Really what I want is a graphics card feature that stores all fragments in buckets, then sorts them all before blending and drawing, and does it really, really fast. Then I wouldn’t have to think about it at all.

Thanks a lot,


There are several techniques that you can use:

  1. Depth peeling - check Nvidia site for more details, they present both front peeling and dual peeling. (high quality result but has performance penalty)
  2. Weighted average - check Nvidia site for more details, it average based on weight and is order independent. (result are medium)
  3. Sort the triangles back to front and blend (using associative colors), good quality but has artifacts, very good performance. The sorting should be done with “bucket” sort, divide the Z into x(can be dynamic, I use 4096) buffers, and put each triangle center in the right buffer, using index array to draw. - very fast give very good results when triangle are small. The sort takes only few millisecond for hundredths thousands triangles. You could also refine the “intersected” triangles for better result.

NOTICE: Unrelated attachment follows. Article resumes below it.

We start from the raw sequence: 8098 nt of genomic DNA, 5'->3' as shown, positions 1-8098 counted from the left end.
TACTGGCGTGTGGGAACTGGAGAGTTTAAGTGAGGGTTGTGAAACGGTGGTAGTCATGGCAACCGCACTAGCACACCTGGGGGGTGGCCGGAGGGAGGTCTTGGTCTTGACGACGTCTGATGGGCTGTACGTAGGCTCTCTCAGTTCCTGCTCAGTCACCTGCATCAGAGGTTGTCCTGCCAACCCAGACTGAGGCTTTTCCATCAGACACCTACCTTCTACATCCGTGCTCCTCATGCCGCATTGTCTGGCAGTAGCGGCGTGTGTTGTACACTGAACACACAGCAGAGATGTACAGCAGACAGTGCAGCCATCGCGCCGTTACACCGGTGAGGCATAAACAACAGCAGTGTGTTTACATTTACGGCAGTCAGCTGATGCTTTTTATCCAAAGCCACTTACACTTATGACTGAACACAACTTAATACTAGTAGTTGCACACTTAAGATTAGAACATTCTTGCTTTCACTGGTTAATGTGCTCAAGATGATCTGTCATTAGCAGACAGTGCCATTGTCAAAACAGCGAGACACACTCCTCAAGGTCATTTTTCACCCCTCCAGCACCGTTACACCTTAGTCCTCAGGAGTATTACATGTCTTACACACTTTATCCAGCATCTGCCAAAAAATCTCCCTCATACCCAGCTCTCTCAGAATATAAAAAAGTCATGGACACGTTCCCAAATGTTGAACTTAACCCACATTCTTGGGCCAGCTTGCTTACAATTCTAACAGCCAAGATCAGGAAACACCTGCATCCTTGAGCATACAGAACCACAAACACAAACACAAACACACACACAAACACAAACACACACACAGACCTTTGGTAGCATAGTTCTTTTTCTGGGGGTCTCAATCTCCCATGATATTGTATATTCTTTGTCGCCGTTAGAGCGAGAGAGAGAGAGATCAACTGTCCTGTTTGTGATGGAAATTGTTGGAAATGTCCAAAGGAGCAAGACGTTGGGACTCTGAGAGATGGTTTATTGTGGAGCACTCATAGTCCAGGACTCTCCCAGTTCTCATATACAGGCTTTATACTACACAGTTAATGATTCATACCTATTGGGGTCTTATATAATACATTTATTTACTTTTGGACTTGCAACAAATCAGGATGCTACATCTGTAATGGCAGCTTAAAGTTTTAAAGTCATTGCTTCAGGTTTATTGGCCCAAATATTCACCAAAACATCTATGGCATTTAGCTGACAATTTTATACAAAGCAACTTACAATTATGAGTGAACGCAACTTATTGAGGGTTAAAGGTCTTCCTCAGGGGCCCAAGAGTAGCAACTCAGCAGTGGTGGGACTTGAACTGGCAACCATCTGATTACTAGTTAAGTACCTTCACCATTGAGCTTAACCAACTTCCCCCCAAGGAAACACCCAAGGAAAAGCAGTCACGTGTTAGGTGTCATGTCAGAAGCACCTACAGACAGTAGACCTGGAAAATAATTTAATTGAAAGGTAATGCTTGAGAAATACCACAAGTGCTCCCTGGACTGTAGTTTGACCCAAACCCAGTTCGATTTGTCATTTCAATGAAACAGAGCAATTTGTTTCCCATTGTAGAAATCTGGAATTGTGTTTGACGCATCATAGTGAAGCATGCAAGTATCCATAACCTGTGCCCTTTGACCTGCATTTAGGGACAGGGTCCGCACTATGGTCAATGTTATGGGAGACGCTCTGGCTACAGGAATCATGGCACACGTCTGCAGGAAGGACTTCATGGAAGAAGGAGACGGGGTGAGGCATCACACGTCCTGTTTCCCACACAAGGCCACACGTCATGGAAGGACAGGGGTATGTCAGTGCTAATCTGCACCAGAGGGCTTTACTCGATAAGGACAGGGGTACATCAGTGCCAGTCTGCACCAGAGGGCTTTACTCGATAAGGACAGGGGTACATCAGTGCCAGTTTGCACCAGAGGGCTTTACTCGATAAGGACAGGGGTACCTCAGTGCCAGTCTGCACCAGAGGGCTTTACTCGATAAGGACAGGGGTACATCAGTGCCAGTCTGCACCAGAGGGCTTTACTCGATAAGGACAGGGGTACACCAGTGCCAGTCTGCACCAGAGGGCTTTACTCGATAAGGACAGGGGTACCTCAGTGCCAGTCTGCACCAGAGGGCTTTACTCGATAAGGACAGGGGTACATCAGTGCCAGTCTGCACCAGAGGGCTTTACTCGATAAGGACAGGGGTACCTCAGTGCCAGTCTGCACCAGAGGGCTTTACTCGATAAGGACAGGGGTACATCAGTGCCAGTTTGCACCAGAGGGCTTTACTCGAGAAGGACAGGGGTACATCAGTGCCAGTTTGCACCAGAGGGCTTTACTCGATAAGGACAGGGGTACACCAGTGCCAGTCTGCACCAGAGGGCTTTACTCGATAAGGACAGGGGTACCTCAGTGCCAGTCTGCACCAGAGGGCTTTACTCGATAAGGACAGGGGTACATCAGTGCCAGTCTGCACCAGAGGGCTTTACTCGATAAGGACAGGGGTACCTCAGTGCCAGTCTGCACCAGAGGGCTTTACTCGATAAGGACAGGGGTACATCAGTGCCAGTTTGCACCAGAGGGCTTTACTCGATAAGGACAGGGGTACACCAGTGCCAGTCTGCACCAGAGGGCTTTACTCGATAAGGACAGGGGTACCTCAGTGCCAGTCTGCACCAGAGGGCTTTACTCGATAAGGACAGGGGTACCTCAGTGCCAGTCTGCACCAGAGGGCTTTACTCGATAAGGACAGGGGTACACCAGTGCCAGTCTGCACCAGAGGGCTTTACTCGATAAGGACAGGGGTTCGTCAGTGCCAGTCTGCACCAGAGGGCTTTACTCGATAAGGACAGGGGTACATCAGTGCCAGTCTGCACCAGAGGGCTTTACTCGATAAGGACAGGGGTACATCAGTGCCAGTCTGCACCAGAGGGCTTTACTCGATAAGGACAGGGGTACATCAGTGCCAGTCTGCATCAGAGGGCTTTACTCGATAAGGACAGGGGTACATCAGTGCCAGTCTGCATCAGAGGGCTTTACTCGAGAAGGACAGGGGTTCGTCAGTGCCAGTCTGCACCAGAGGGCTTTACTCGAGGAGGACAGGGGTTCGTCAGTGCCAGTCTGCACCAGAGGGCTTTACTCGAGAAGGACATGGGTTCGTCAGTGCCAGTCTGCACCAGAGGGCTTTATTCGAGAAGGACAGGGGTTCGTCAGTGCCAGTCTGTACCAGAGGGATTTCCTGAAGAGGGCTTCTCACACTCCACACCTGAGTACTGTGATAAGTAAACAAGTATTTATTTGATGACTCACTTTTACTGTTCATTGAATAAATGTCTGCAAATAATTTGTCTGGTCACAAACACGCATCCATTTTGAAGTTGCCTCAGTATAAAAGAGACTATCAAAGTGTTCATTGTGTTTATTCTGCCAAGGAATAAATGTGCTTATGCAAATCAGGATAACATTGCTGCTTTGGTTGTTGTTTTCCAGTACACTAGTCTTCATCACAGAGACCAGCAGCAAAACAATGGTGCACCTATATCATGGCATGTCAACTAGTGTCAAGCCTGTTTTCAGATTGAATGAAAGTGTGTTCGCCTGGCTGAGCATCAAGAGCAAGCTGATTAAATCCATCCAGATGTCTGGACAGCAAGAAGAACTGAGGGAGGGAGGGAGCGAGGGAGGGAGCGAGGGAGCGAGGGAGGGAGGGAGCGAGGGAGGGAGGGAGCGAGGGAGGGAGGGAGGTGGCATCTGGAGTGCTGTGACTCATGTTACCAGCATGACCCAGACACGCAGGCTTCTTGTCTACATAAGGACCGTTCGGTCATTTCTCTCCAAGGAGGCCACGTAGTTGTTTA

I just wanted to note that the one company/person who solves this in one neat, fast and simple way could become rich.
I have one or two ideas about this, but the hardware is not there yet.
But if i had a blend shader (hint hint :slight_smile: ) and a bunch of MRTs i could solve it.

I am hoping for a blend shader pipeline stage where I am able to combine all fragments at each pixel however I want. :smiley:

I had the same problem, and sorting the transparent faces was way too slow. Here is how I solved it:

I created a “depth buffer” that every polygon gets added to, using a single point of the polygon (e.g. Z value of center of gravity, or greatest/smallest Z value) as index value. What I have to do for this is to transform these “pivot” points in my own code like OpenGL would do with the current modelview matrix.

To keep the buffer reasonably small, actual Z values are scaled so that they fit in the depth buffer (Z * <depth buffer size> / ((zfar - znear + 1) * <precision>)). <precision> would be how many floating point digits should be preserved.

I am using a secondary table the depth buffer points into to resolve collisions and sort faces coming from different types of objects depending on these objects’ rendering priority.

When my renderer encounters a transparent face, it stuffs it into this depth buffer.

To render the depth buffer contents, walk through it, starting at its end. You can do some optimization on walking it.

No sorting -> very fast.

I hope I was clear enough.

It is an interresting way to sort as you draw, but unless I am missing something, it still requires breaking the draw primitives in order to apply the same “sort” inside primitives (when needed).